Nonviolent Pacificist Resister – but then again, Jesus isn’t called the Prince of Peace for nothing; there’s no trace of such political agitation when he instructs his followers “if someone strike you on the right cheek, turn the other also” (Matthew 5:39), or when conscripted by Roman soldier to lug their gear for a mile, to “go with him two” (Matt. 5:41).
Apocalyptic Prophet – This is the Jesus that Albert Schweitzer and many subsequent historians have thought was the real thing: A fearless, fiery Judgment Day preacher announcing that the end was nigh and the Kingdom of God was coming fast. Like Paul (and many other first century Jewish apocalyptists) this Jesus did not expect the world to survive his own lifetime. Bart Ehrman makes a well-reasoned case for such a figure in Jesus: Apocalyptic Prophet of the New Millennium.
First-Century Proto-Communist – Was Jesus the first Marxist? Milan Machoveč and other leftists have thought so. You have to admit Jesus has nothing good to say about the capitalist pigs of his day (Luke 6:24, 12:15), repeatedly preaching that they cannot serve both god and money (Matt. 6:24, Luke 16:13), that they should sell all they own and distribute the money to the poor (Matt. 19:21, Mark 10:21, Luke 18:22) and most famously, that it is easier to get a camel through the eye of a needle than for the rich to get into heaven (Matt.19:24, Mark 10:25, Luke 18:25) – and don’t forget his casting the Moneychangers out of the Temple with a scourge. Acts not only depicts the early Christians as sharing everything in common, it even the states the Marxist credo: “From each according to their ability, to each according to their need” (Acts 4: 34-35).
Early Feminist – Or was he the first male Feminist? Some scholars like Elizabeth Schüssler Fiorenza and Kathleen Corley point to his unusual attitudes towards women, some of which seem remarkably progressive for the first century. They say not only were some of his closest followers women, but he forgave the woman caught in adultery, and challenged social customs concerning women’s role in society (John 4:27, Luke 7:37, Matt. 21:31-32).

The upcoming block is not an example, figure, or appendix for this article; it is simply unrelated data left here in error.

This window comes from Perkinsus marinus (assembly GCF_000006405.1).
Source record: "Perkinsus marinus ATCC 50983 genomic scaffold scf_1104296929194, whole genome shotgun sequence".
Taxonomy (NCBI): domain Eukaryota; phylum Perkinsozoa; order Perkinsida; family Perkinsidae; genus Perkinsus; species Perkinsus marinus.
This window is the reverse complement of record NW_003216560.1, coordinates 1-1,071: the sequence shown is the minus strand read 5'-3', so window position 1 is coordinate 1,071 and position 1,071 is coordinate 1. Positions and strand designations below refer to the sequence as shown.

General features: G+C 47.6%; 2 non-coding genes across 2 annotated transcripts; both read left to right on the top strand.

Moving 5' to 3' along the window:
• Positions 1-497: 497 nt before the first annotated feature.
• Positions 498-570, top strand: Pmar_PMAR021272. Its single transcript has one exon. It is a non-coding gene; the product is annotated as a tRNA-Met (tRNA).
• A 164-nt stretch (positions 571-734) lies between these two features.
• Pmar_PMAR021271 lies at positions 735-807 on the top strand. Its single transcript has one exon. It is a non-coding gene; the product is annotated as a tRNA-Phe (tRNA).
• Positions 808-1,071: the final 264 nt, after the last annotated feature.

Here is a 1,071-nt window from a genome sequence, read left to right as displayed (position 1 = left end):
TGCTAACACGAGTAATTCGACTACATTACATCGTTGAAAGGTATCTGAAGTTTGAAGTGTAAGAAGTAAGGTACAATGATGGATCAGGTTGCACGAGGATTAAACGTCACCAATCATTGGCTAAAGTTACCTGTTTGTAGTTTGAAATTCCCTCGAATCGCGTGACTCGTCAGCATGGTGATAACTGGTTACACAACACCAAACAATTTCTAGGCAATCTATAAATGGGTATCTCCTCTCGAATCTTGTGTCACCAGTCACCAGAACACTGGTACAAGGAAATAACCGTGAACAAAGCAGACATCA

Earthy Hedonist – Or was he a male chauvinist pig? Onlookers criticize him for being “a glutton and a drunk” who consorts with riffraff like tax collectors and whores (Luke 5:30; 5:33-34; 7:34, 37-39,44-46).
Family Man – but then again, Jesus is a champion of good old family values when he gets even tougher than Moses, ratcheting Old Testament law up a notch and declaring “Whoever divorces his wife and marries another commits adultery against her, and if she divorces her husband and marries another, she commits adultery” (Mark 10:11–12). He also reminds his followers to honor their father and mother, then sternly warns “whoever speaks evil of father and mother must surely die” (Matthew 15:4).
Home Wrecker – Though when Jesus speaks evil of the family, apparently it’s okay: “If any man come to me, and hate not his father, and mother, and wife, and children, and brethren, and sisters, yea, and his own life also, he cannot be my disciple” (Luke 14:26). When Jesus is told his mother and brothers have come to see him, Jesus ignores them and asks, “Who is my mother? Who are my brothers?” (Matt. 12:47-48) “Do not think I have come to bring peace to the earth; I have come not to bring peace, but to bring a sword. For I have come to set a man against his father, and a daughter against her mother, and a daughter-in-law against her mother-in-law” (Matthew 10:34–35).
Savior of the World – But despite all that, Jesus loves everyone; he even preached to Samaritans (John 4:39-41; Luke 17:11-18) and Gentiles (Matt. 4:13-17, 24-25).
Savior of Israel (only) – Well, he loves everyone except Samaritans or Gentiles.
When a Canaanite woman begs him to heal her daughter he ignores her; after the disciples ask him to make her go away, he first refuses, saying “I am not sent but unto the lost sheep of the house of Israel” (Matt. 15:24). When Jesus sends out his disciples, he commands them not to preach the good news to Gentile regions or Samaritan cities (Matthew 10:5-6).